Archive for November, 2009

Baked Tomato Meatballs with Fresh Homemade Parpadelle Pasta – Cooking Class 12

Monday, November 30th, 2009

Please disregard the following code, it is so I can claim my blog on Technorati
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I reckon these meatballs are pretty great – especially that you just need to mix the ingredients together, roll in a ball then place in the oven and when they’re browned pour on some diced tomatoes.

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The pasta on the other hand was a bit of a handful… To be exact, we had a few problems with my pasta machine – catching the pasta and delaying the already time consuming activity. The other problem was the fact we were making fresh pasta for more than 12 people (including lunches).

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Apart from the ordeal with the pasta, this cooking class went extremely well and everyone was pleased with the result.

Homemade Pasta

Served 12-14 in this dish

700 – 750g plain flour
7 -8 eggs
3 egg yolks
3 pinches salt
a few glugs of olive oil

Place all ingredients in a food processor and process until it is crumbly. (With this quantity it was quite difficult and the bottom ingredients clumped quite a bit). Turn out onto a lightly floured clean bench and knead with the palm of your hand until it’s come together. Cover in plastic and refrigerate for 30mins to 1 hour.

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Remove from fridge and divide into 8 portions. Keep unused portions covered in plastic. Using one portion at a time, roll out with rolling pin until thin enough to go through thickest setting on pasta machine. Make sure you flour both the pasta and the rollers in the machine. Once rolled, fold over and roll with rolling pin again, continue to roll through the pasta machine for a few times. Then reduce the thickness setting on the pasta machine and pass though. Continue to reduce the setting by one each time and once the pasta is as thin as you’d like (one of the last few settings), dust in flour, slice into thick strips and continue with other pasta portions.

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Once all the pasta is almost finished being prepared, boil a very large pot of water. Add some salt to the boiling water and cook the pasta (in batches if need be) until al dente (this won’t take very long with fresh made pasta).

Baked meatballs and tomato sauce

Recipe from the Donna Hay section in the Sunday Magazine

Serves: 8

4 slices white bread
¾ cup milk
500g pork mince
500g beef mince
2 eggs, lightly beaten
¼ cup finely grated parmesan cheese
½ cup chopped flat-leaf parsley leaves
5 garlic cloves, crushed
2 tablespoons olive oil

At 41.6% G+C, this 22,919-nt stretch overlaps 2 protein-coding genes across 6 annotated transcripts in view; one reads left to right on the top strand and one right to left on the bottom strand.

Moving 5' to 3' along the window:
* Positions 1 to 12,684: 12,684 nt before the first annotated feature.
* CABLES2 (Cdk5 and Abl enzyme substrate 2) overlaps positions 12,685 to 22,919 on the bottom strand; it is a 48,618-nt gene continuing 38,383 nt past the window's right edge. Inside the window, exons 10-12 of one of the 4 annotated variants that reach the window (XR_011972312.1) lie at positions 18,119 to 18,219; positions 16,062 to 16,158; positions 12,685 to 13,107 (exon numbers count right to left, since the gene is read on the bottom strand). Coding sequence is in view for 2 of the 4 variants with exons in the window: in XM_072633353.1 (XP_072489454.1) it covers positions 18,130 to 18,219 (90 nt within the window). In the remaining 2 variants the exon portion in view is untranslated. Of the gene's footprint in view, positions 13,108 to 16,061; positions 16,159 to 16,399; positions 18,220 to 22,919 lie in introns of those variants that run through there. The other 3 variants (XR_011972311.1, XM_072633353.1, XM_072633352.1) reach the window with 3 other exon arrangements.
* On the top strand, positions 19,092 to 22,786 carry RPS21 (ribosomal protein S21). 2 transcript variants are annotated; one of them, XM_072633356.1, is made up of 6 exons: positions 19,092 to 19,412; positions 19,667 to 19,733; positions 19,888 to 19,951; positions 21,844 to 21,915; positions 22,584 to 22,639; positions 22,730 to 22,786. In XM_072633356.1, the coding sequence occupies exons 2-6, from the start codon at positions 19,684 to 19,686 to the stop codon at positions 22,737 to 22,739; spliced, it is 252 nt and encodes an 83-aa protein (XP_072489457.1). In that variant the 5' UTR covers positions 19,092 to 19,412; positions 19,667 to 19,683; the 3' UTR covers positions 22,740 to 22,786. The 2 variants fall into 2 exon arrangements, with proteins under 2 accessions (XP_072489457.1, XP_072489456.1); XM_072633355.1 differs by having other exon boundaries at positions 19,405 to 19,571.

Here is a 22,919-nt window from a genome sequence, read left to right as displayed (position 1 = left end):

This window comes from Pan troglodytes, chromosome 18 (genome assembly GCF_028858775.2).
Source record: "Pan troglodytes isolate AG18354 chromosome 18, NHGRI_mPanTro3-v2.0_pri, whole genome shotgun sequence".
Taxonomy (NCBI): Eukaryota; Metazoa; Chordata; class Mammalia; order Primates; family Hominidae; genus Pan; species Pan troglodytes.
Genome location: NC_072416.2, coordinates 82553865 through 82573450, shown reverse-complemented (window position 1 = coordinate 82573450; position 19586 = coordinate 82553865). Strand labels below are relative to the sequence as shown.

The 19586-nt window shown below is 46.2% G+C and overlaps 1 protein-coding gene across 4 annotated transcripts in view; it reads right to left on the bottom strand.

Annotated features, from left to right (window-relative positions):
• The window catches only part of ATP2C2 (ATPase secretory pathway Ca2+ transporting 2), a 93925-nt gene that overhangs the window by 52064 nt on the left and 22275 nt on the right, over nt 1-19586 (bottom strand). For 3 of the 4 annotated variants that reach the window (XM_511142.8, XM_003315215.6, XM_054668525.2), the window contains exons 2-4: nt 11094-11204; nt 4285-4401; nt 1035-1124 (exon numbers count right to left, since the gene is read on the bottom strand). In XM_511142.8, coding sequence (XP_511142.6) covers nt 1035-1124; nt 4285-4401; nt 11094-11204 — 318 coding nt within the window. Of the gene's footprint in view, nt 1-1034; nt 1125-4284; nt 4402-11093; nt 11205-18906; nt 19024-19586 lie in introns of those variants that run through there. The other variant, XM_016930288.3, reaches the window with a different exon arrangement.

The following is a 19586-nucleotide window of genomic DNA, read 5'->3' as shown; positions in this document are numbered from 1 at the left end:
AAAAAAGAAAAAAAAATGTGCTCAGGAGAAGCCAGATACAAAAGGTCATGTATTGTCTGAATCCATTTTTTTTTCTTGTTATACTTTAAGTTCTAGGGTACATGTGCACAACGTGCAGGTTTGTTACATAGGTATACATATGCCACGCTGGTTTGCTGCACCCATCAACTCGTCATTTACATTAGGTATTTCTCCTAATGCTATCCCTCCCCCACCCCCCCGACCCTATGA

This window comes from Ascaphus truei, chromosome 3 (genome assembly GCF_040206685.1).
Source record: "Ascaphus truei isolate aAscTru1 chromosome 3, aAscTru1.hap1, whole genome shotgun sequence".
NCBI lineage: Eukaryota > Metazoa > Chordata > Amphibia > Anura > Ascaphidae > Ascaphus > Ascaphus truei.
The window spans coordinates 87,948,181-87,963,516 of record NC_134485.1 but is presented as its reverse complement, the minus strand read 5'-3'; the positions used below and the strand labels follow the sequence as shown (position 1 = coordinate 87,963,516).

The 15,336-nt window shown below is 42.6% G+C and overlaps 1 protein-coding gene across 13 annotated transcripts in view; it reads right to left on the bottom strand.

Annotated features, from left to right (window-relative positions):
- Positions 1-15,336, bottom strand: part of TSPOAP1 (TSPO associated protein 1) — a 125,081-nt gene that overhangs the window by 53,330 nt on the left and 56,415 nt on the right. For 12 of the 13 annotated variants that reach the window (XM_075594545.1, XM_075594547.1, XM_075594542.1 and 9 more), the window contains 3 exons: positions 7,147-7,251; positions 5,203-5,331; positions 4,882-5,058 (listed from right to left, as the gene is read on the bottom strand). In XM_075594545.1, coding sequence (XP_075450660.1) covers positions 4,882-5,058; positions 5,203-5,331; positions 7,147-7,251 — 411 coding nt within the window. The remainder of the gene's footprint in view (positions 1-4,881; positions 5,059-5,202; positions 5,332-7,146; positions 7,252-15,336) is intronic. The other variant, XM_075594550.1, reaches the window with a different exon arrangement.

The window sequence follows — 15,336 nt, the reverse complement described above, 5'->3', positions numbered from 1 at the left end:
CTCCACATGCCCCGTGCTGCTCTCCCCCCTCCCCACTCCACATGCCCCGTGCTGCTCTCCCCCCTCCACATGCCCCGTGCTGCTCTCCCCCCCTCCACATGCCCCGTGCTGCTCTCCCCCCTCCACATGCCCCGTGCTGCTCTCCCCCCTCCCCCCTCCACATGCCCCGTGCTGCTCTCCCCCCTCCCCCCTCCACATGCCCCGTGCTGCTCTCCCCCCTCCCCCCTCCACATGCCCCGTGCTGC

4 x 400g cans diced tomatoes

finely grated parmesan cheese, extra, to serve

Preheat oven to 220C. Place the bread in a bowl and pour over milk. Stand for 5 minutes to allow the milk to be absorbed. Tear the bread into pieces. Place bread in a large bowl with the pork mince, beef mince, eggs, parmesan, half the parsley and 3 garlic cloves. Mix well to combine.

Roll tablespoonfuls of the mixture into balls, place in two baking dishes and drizzle with oil.

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Bake for 20-25 minutes or until browned. Add 2 cans of tomatoes and 1 garlic clove to each dish and stir to combine.

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Bake for a further 5-8 minutes or until the sauce in warmed through. Sprinkle with the remaining parsley and parmesan to serve.

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Cannoli – Daring Bakers Challenge November 2009

Friday, November 27th, 2009

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The November 2009 Daring Bakers Challenge was chosen and hosted by Lisa Michele of Parsley, Sage, Desserts and Line Drives. She chose the Italian Pastry, Cannolo (Cannoli is plural), using the cookbooks Lidia’s Italian-American Kitchen by Lidia Matticchio Bastianich and The Sopranos Family Cookbook by Allen Rucker; recipes by Michelle Scicolone, as ingredient/direction guides. She added her own modifications/changes, so the recipe is not 100% verbatim from either book.

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Yippee. I had plans to make some cannoli so long ago when I hosted my first cooking class with my family. Unfortunately I didn’t have any metal cannoli tubes/forms, plus – it was probably a bit difficult to make cannoli from scratch plus dinner on a work night.

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All I know is I was excited to finally be making cannoli from scratch, even though I had never eaten a bought cannoli before.

I found the dough a bit difficult to roll out, as it kept springing back. Even when it had been rolled out thinly, cut in a circle, rolled into an oval and wrapped around the cannoli tube, it still continued to shrink and resulted in a few quite small/thickish cannoli tubes. This didn’t change how they fried up, they were still great.